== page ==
After a 57-year association, National Religious Broadcasters (NRB) has broken away quietly from its parent organization, the National Association of Evangelicals (NAE).

NRB contends that the two groups are headed in different directions. The breakaway in part was sparked when NAE supported the licensing of low-powered fm stations for local community groups. William Kennard, while chairman of the Federal Communications Commission (FCC), sought last year to offer community groups licenses to operate low-powered radio stations.

Larger broadcasters, including NRB members, strongly opposed the concept, saying the new stations would interfere with the signals of established outlets. In December the FCC awarded just 255 licenses to community groups. More than 1,200 had applied for licenses in 20 states.

Richard Cizik of NAE's Washington office downplayed the licensing issue as a reason for the breakup, saying both groups hold that licenses should not be granted if there is radio interference. "It's not like anybody from NRB has called and made the connection," Cizik said. "Ultimately we agreed with them."

Wayne Pederson, NRB chairman, said there were several reasons for the split, including the reality that NRB has grown much larger than NAE and the organizations serve different constituencies. NAE is a coalition of 50 Protestant member denominations that promotes fellowship among 43,000 evangelical congregations. NRB links 1,300 Christian television and radio broadcasters.

NAE's support of low-powered stations "got us thinking that we should go our separate ways and wish each other well," Pederson said in an interview with CT.

"Too Close" to the NCC?

During its annual convention in February at a Dallas hotel, the NRB board voted 81-0 to break from the association that gave it birth, but the organization downplayed the move. At a press conference after the board meeting, NRB President Brandt Gustavson did not mention the split.

Very few members of the record crowd of 5,500 knew the break had happened. No stories about the change appeared in the convention newspaper. NRB spokesman Karl Stoll said leaders wanted to handle the issue in-house and not make a big deal of it.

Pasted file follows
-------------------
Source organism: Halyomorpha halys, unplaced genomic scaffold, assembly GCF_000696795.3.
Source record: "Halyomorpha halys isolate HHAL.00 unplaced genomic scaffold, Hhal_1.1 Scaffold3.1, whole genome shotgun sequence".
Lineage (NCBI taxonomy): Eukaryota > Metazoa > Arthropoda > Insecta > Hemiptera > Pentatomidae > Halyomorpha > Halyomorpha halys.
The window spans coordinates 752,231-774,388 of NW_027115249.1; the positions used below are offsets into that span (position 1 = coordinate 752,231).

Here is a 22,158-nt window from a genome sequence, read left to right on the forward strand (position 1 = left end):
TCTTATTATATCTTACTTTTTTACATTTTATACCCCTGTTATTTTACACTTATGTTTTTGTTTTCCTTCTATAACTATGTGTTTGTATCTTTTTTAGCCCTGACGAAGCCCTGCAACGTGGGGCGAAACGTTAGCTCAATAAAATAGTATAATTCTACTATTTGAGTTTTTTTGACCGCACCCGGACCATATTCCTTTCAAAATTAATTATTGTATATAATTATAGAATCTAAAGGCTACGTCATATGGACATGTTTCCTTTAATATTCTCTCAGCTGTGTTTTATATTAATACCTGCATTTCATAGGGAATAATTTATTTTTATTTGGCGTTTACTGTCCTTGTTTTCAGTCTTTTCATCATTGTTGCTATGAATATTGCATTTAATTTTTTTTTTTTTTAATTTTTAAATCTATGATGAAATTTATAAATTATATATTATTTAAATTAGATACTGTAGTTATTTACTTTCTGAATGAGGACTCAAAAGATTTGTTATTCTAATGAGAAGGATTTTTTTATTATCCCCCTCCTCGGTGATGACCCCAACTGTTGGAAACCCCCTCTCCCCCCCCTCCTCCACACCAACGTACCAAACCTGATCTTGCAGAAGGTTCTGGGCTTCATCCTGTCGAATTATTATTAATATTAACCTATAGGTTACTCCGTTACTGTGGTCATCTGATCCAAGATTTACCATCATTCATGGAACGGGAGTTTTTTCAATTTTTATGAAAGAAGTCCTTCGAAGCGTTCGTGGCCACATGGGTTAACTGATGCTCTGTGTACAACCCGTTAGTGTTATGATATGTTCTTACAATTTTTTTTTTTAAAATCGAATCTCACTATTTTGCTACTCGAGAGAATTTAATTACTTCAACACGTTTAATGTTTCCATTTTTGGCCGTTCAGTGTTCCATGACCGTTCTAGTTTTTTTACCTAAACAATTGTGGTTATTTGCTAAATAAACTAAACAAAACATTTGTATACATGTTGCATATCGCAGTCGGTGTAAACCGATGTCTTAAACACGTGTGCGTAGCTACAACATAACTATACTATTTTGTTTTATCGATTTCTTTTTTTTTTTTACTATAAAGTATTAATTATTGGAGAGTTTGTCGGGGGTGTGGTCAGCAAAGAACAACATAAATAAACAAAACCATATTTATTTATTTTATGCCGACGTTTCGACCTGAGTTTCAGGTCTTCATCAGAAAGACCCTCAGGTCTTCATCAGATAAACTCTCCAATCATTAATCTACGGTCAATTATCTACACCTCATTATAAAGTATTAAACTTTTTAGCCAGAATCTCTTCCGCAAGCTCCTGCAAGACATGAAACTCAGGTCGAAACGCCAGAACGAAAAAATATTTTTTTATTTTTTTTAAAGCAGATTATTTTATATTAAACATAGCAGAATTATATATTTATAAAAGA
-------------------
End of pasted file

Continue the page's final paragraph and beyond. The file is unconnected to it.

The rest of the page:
"Our two organizations seemed to be heading in different directions politically and, perhaps to some degree, theologically," Stoll said. "There were some who felt the NAE was getting too close to the National Council of Churches" (NCC).

NAE, founded in 1942 as an alternative to the NCC, joined other groups last year—initially including the NCC—in adopting—"A Christian Declaration on Marriage." Robert Edgar, general secretary of the NCC, later removed his name from the document (CT, Feb. 5, p. 15).

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Kevin Mannoia, NAE president, expressed disappointment with NRB's decision. "At this time in the life of the church in America, there is an increased need for unity and coming together for the sake of the gospel," he said. "It is a backward step."

Mannoia said Gustavson had told him by telephone of concerns about discussions with the NCC and some other issues. Mannoia emphatically denied any liberal trend in his association, pointing out that NAE stood by the marriage declaration, which implicitly opposed homosexual marriage.

Outgrowing a Parent

Dave Clark, an NRB board member and former chief executive of the organization who now heads the Southern Baptist Convention's broadcasting organization, said the issues go far beyond NAE's dialogue with the NCC.

"We are just a different thing, and the child has grown larger than the mother," Clark said. "Our membership is becoming broader than NAE's. We now admit Seventh-day Adventists, for example. We just felt that we were so much bigger, so much more diverse, and so focused on broadcasting that it was a good time to go our separate ways."

Clark said there were also concerns about NAE's bylaws, which require that all members of the broadcasters group be members of the evangelical association.

Pederson, president of Northwestern Radio in Minneapolis, said that he, Mannoia, and Gustavson hope to explore how the two associations can cooperate in the future. "We wish NAE well and believe in their mission and are looking for ways to work with them," he said.

Mannoia likewise said he wishes NRB well and respects its efforts to broaden its base and mission.

But he likened Clark's statements that National Religious Broadcasters has outgrown its mother to many growing children's desires for more independence from their parents.

Related Elsewhere

See today's related article, "DiIulio Pitches Charitable Choice to Cautious NAE Delegates | Meanwhile, group suggests religious broadcasters reconsider severing ties."

The Christianity TodayWeblog also covered the NRB's split from the NAE. Weblog also regularly covered the tiff between the NAE and NRB over low-power radio, as did Christianity Today's news department.

Jim Jones also covered the NRB's decision for his paper, the Fort Worth Star-Telegram.

"NRB has been an affiliate of NAE since its inception in 1944," begins a statement on the NRB's Web site. "Through the years the two organizations have grown very substantially, but in recent years have grown apart. We have discussed the reasons for our disaffiliation privately with the NAE. … We have our own substantial work to do, as does the NAE. We have differing purposes in our work. We wish only the best for NAE as they attempt to serve the evangelical community."

The NAE doesn't seem to have any statements about the split on its infrequently updated site.

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